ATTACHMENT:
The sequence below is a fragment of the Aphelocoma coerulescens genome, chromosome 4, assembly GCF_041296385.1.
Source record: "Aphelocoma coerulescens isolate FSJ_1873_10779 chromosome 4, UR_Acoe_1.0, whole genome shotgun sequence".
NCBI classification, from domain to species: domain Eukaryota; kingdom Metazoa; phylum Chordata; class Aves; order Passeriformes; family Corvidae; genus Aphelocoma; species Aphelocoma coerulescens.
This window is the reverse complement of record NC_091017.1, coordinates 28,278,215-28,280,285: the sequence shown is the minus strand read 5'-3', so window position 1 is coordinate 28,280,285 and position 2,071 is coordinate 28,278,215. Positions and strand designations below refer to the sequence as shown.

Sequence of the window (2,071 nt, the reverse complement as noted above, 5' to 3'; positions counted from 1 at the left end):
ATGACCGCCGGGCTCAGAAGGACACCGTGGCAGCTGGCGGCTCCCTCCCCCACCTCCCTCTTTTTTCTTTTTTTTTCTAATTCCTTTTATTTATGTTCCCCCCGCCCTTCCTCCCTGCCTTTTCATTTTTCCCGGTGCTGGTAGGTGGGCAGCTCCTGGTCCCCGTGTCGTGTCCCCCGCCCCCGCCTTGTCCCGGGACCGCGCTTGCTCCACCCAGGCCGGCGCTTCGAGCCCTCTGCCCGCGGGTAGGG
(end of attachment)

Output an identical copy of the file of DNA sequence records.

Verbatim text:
The sequence below is a fragment of the Aphelocoma coerulescens genome, chromosome 4, assembly GCF_041296385.1.
Source record: "Aphelocoma coerulescens isolate FSJ_1873_10779 chromosome 4, UR_Acoe_1.0, whole genome shotgun sequence".
NCBI classification, from domain to species: domain Eukaryota; kingdom Metazoa; phylum Chordata; class Aves; order Passeriformes; family Corvidae; genus Aphelocoma; species Aphelocoma coerulescens.
This window is the reverse complement of record NC_091017.1, coordinates 28,278,215-28,280,285: the sequence shown is the minus strand read 5'-3', so window position 1 is coordinate 28,280,285 and position 2,071 is coordinate 28,278,215. Positions and strand designations below refer to the sequence as shown.

Sequence of the window (2,071 nt, the reverse complement as noted above, 5' to 3'; positions counted from 1 at the left end):
ATGACCGCCGGGCTCAGAAGGACACCGTGGCAGCTGGCGGCTCCCTCCCCCACCTCCCTCTTTTTTCTTTTTTTTTCTAATTCCTTTTATTTATGTTCCCCCCGCCCTTCCTCCCTGCCTTTTCATTTTTCCCGGTGCTGGTAGGTGGGCAGCTCCTGGTCCCCGTGTCGTGTCCCCCGCCCCCGCCTTGTCCCGGGACCGCGCTTGCTCCACCCAGGCCGGCGCTTCGAGCCCTCTGCCCGCGGGTAGGG